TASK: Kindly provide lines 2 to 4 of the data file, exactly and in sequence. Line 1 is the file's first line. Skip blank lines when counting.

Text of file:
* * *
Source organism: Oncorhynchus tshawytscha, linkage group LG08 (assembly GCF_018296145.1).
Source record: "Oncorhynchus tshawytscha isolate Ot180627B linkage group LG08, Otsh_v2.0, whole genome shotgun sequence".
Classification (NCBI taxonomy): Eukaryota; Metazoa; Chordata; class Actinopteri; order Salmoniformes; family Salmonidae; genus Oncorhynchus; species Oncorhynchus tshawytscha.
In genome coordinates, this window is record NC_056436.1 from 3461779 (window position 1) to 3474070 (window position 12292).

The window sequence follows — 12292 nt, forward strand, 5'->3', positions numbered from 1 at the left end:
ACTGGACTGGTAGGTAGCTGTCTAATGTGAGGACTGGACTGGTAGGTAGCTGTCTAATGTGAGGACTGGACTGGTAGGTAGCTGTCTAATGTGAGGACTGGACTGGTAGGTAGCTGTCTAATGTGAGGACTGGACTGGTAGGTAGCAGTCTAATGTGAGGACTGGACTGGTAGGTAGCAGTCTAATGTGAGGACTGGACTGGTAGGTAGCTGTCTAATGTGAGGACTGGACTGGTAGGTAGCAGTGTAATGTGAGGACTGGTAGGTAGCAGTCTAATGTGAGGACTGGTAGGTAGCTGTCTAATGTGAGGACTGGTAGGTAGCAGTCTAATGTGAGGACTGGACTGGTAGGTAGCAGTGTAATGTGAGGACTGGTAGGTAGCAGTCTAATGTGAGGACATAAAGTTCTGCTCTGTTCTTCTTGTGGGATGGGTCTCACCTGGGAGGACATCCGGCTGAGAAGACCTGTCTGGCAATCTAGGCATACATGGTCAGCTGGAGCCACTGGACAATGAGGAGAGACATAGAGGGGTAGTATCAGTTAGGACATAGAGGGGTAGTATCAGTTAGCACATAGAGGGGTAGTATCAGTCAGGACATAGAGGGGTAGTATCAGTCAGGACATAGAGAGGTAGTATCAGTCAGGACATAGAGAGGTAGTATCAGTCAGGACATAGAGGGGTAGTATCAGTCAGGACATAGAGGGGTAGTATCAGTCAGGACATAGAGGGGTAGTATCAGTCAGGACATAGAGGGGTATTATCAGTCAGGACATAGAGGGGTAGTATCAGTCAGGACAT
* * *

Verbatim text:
Source record: "Oncorhynchus tshawytscha isolate Ot180627B linkage group LG08, Otsh_v2.0, whole genome shotgun sequence".
Classification (NCBI taxonomy): Eukaryota; Metazoa; Chordata; class Actinopteri; order Salmoniformes; family Salmonidae; genus Oncorhynchus; species Oncorhynchus tshawytscha.
In genome coordinates, this window is record NC_056436.1 from 3461779 (window position 1) to 3474070 (window position 12292).